This past weekend marked the 75th anniversary of that most venerable (and venerated) of sportsman-based conservation groups, Ducks Unlimited. What began as a small group of Depression-era hunters trying desperately to save our dwindling waterfowl populations in the depths of the Dust Bowl has grown into one the largest, most recognizable and respected conservation brands in North America.
From a DU press release:
“DU’s 75th anniversary is a monumental moment in conservation history,” said Dale Hall, CEO of Ducks Unlimited. “This anniversary˜and the last 75 years of science-based, on-the-ground conservation work across North America˜would not be possible without the dedication of our volunteers and supporters, as well as the partners who time and time again helped us succeed in our mission. This celebration is as much theirs as it is ours.”_
_Ducks Unlimited’s 75th anniversary celebration will continue throughout the year with special events in each state, merchandise, projects and promotions across the continent. The kickoff anniversary event will be held in New York City, home to DU’s first headquarters. The gala event will be held Feb. 2 at the Waldorf Astoria Hotel, in conjunction with the international World Wetlands Day celebration.
A new section of the DU website, located at www.ducks.org/75, provides a comprehensive chronicling of the organization’s conservation legacy. The site features an interactive timeline, a listing of all the anniversary events in 2012, special video messages from DU’s partners and supporters and exciting stories and little-known facts from throughout DU’s history. DU’s 75th anniversary book, “The Ducks Unlimited Story,” was released in December. This 208-page coffee-table book by Michael Furtman covers DU’s first 75 years and features never-before-seen photos and documents from the DU archives. This book is available online now and a special edition will be offered at DU events throughout 2012.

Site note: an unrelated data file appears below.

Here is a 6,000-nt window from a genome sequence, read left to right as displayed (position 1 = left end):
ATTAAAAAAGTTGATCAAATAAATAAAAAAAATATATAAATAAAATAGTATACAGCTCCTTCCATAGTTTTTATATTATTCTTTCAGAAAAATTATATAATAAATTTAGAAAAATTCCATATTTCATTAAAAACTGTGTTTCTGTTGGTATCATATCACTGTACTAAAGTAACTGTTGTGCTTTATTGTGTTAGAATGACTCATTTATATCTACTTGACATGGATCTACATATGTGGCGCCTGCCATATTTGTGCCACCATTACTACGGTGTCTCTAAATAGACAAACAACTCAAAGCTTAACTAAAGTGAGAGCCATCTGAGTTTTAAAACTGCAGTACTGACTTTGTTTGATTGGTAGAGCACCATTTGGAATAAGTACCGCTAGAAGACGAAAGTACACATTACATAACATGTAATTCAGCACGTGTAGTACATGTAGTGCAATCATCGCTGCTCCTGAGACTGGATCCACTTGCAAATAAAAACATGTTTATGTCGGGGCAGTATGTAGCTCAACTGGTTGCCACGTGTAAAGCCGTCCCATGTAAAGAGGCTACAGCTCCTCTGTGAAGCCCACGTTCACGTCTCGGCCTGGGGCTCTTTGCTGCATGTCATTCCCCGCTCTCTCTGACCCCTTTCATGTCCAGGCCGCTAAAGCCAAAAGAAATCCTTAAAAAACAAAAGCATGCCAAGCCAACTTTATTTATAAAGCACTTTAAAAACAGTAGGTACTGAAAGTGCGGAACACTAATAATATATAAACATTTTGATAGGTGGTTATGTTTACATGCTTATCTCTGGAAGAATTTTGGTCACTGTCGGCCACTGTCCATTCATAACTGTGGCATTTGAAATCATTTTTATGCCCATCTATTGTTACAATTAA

Also highlighted online and in print this year will be 50 state projects lauded as DU’s best of the best. Conservation staff chose a project from each state for stand-out impact and the project’s representation of DU’s 75 years of conservation work. These project profiles are featured on the DU website and will be displayed at DU state conventions and 75th anniversary events nationwide. “Conservation for Generations” is the theme of the 75th anniversary celebration, with an emphasis on conserving wetlands and waterfowl for future generations, as well as getting those future generations involved with DU today, by bringing a new hunter to the duck blind or purchasing a Greenwing youth membership for a child.
I had the privilege of recently attending a DU media camp, and while the hunting was great fun, the highlight of the trip, truly, was meeting all the DU folks–from biologists to policy experts to DU’s communications staff–and getting a unique perspective on the DU mission, not only in terms of its many and varied conservation projects, but also DU’s incredibly important public policy efforts. You can wish for all the ducks and wetland restoration you want, but unless you have someone in Washington trying (often in vain, unfortunately) to educate and influence the people who make the rules and control the purse strings, it’s simply not going to happen.
If you don’t believe that, then just try to imagine what the conservation landscape would look like today if we didn’t have groups like DU looking out for our interests? And I can personally attest that, unlike many hired-gun Washington lobbyists, DU’s guys aren’t just suits, they’re hunters, too. It’s pretty cool sharing a pit blind with a guy who can schmooz a DC power cocktail party and blow a mean duck call with equal aplomb. And with the political battles for conservation funding promising to get even harder in the coming years, we’re going to need a lot more of that.
So Happy Anniversary, DU. Keep it up… (and for more info on DU’s 75th anniversary, check out their special 75th anniversary website)